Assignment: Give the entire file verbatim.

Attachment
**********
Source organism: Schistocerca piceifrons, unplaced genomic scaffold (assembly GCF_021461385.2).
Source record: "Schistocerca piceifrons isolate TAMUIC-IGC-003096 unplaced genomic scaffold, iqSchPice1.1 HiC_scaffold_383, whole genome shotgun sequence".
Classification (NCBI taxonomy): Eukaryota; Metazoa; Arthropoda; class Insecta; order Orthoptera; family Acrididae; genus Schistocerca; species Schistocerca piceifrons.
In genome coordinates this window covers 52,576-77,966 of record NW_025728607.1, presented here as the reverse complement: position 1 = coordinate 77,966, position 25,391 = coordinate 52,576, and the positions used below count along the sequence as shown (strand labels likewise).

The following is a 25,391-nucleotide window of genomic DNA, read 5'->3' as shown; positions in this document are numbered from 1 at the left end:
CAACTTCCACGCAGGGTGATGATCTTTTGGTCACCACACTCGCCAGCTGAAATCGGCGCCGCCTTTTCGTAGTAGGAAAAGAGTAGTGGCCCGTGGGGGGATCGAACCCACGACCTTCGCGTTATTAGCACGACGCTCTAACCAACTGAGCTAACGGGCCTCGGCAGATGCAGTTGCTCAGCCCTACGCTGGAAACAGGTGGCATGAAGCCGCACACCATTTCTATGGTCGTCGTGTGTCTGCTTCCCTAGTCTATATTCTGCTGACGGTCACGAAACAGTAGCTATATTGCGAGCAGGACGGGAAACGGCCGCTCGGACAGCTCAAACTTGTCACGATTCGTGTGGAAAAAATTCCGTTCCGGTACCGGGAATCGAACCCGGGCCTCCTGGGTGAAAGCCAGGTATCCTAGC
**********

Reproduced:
Source organism: Schistocerca piceifrons, unplaced genomic scaffold (assembly GCF_021461385.2).
Source record: "Schistocerca piceifrons isolate TAMUIC-IGC-003096 unplaced genomic scaffold, iqSchPice1.1 HiC_scaffold_383, whole genome shotgun sequence".
Classification (NCBI taxonomy): Eukaryota; Metazoa; Arthropoda; class Insecta; order Orthoptera; family Acrididae; genus Schistocerca; species Schistocerca piceifrons.
In genome coordinates this window covers 52,576-77,966 of record NW_025728607.1, presented here as the reverse complement: position 1 = coordinate 77,966, position 25,391 = coordinate 52,576, and the positions used below count along the sequence as shown (strand labels likewise).

The following is a 25,391-nucleotide window of genomic DNA, read 5'->3' as shown; positions in this document are numbered from 1 at the left end:
CAACTTCCACGCAGGGTGATGATCTTTTGGTCACCACACTCGCCAGCTGAAATCGGCGCCGCCTTTTCGTAGTAGGAAAAGAGTAGTGGCCCGTGGGGGGATCGAACCCACGACCTTCGCGTTATTAGCACGACGCTCTAACCAACTGAGCTAACGGGCCTCGGCAGATGCAGTTGCTCAGCCCTACGCTGGAAACAGGTGGCATGAAGCCGCACACCATTTCTATGGTCGTCGTGTGTCTGCTTCCCTAGTCTATATTCTGCTGACGGTCACGAAACAGTAGCTATATTGCGAGCAGGACGGGAAACGGCCGCTCGGACAGCTCAAACTTGTCACGATTCGTGTGGAAAAAATTCCGTTCCGGTACCGGGAATCGAACCCGGGCCTCCTGGGTGAAAGCCAGGTATCCTAGC